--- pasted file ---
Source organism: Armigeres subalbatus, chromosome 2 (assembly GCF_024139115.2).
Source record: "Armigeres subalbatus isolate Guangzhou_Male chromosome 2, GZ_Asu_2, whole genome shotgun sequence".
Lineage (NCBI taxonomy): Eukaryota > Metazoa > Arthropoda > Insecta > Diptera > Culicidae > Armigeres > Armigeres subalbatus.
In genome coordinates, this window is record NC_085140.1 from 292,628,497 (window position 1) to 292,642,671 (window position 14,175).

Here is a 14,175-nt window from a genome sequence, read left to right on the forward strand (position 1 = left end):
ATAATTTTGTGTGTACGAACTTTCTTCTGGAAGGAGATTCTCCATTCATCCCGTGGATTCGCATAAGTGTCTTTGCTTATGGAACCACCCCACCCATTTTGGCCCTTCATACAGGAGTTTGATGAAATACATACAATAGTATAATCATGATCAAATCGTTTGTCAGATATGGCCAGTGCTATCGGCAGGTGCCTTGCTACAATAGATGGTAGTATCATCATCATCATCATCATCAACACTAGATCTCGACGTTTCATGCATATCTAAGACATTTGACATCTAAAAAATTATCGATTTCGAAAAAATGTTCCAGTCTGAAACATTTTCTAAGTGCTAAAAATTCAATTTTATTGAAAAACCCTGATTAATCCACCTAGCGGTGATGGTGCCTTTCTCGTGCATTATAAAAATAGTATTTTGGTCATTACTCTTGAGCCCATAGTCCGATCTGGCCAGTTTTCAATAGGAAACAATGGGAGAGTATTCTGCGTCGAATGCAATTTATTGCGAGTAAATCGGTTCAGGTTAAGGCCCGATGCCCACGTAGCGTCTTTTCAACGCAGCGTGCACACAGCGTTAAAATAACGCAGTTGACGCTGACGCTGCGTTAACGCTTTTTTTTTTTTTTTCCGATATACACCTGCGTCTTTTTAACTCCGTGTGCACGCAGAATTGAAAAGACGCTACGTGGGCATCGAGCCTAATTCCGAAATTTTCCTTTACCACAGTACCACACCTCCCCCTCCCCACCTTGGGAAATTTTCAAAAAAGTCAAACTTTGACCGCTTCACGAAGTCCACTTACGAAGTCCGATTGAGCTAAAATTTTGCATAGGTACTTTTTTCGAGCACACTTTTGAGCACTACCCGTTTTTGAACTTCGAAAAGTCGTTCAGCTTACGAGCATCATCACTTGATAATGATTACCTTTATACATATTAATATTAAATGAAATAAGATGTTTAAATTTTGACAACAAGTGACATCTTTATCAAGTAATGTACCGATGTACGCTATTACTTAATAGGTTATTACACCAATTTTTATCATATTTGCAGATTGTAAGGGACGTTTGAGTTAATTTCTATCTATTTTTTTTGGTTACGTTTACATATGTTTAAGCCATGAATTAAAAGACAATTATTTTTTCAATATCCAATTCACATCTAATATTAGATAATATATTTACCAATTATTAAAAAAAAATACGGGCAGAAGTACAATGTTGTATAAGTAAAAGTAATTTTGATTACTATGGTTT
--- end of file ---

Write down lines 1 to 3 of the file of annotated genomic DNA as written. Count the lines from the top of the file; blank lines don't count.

Source organism: Armigeres subalbatus, chromosome 2 (assembly GCF_024139115.2).
Source record: "Armigeres subalbatus isolate Guangzhou_Male chromosome 2, GZ_Asu_2, whole genome shotgun sequence".
Lineage (NCBI taxonomy): Eukaryota > Metazoa > Arthropoda > Insecta > Diptera > Culicidae > Armigeres > Armigeres subalbatus.